Get a Healthy Breakfast

Nutrition is an essential aspect to health and athletic performance. Hence, start the day with a healthy breakfast. You hopefully follow a certain diet, a fitness and health program, or at least have some nutrition principles that work for you. I always start my day with strong black coffee (nothing added) and a protein-rich breakfast. If I have an early workout, I make sure that I eat some more carbs for the energy boost. 

Here are two simple and healthy breakfast ideas that I like (check out the recipes): protein pancakes or overnight oats. Other great alternatives include protein smoothies, especially with greens like spinach, kale, or cucumber. It’s also wise to focus on anti-inflammatory foods for breakfast. This can easily be done by adding berries to your protein shake, or creating an avocado spread to go on rice crackers and adding some nuts.

Get a Cold Shower

The benefits of cold exposure like a cold shower are well known: 

  • Elevates energy levels
  • Speeds up recovery from exercise  
  • Reduces stress   
  • Improves immune system  
  • Improves sleep quality   
  • Makes you feel good and alert 

Taking a shower under cold water can be a bit intimidating. My recommendation is to approach this slowly and get used to it. Start easy by adding just a couple of seconds of cold water at the end of your normal warm morning shower. Gradually increase this. Your body will adapt. Soon you’ll be able to comfortably take a couple of minutes of a cold shower. I do this six times a week on average.


Our bodies are built to move. But in our modern society, moving is becoming less and less necessary, which often leads to chronic physical or mental discomfort or even illness. That is why I like to get some sort of movement into my body as soon as possible in the day. It gets our blood flowing and our joints and muscles moving. 

A short morning walk is a great way to achieve this. Other options are a couple of pushups or my all time favorite full body workout: burpees. Don't go crazy. This is not a workout but just to wake up our body and get ready for the day. Some people like to do yoga or go through certain stretching routines to focus on areas which are tight or sore. It's a great way to support recovery.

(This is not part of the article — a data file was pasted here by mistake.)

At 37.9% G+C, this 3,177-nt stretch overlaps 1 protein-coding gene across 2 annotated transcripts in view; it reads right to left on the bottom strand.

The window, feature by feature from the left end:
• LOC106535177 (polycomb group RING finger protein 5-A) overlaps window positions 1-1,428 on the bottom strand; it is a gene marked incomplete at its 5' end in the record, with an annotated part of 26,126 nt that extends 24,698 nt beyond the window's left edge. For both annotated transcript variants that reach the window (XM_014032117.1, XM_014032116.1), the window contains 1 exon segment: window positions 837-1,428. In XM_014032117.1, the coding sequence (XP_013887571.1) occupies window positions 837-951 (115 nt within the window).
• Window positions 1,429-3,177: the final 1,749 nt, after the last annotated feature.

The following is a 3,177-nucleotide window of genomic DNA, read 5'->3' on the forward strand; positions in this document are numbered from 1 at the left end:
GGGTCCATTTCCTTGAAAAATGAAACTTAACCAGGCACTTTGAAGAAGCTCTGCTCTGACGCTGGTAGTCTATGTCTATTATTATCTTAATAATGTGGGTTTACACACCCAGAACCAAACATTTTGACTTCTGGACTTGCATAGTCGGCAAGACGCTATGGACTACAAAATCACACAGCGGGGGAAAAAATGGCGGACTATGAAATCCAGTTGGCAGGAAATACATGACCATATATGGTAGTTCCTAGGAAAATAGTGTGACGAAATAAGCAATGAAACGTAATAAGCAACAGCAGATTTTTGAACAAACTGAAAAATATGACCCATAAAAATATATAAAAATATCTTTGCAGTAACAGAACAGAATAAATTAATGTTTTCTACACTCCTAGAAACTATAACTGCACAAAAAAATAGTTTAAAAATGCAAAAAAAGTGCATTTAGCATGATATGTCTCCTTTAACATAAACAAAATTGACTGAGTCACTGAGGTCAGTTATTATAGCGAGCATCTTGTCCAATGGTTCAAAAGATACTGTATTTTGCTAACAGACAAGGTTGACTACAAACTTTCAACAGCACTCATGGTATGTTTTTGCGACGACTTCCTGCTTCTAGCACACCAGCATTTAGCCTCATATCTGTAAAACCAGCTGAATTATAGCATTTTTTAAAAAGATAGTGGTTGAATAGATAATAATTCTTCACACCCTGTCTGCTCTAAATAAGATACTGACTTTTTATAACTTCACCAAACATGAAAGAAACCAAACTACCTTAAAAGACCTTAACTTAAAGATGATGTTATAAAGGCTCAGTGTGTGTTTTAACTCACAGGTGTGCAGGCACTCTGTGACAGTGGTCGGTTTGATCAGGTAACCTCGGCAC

If any of these movement alternatives are not possible, another option is to go through some breathing exercises. I am a big fan of Wim Hof-style breathing. Here is an excellent Wim Hof video guiding you through a 10-minute breathing routine. This intense breathing will blow oxygen into your lungs, blood, and brain and will get your body ready for the day.

Get Out Into the Sun

Another healthy habit can be achieved in combination with the previous habit of moving your body as part of the morning ritual. 

It's even better to do that out in the sun so you get exposed to natural sunlight. Apart from it making you just feel good, you can receive that valuable vitamin D. Vitamin D is important because it helps absorb calcium better, leading to better bone health. It can reduce the likelihood of catching a flu, it can support weight loss, and it can reduce depression, which is why it’s also called the happy mood vitamin.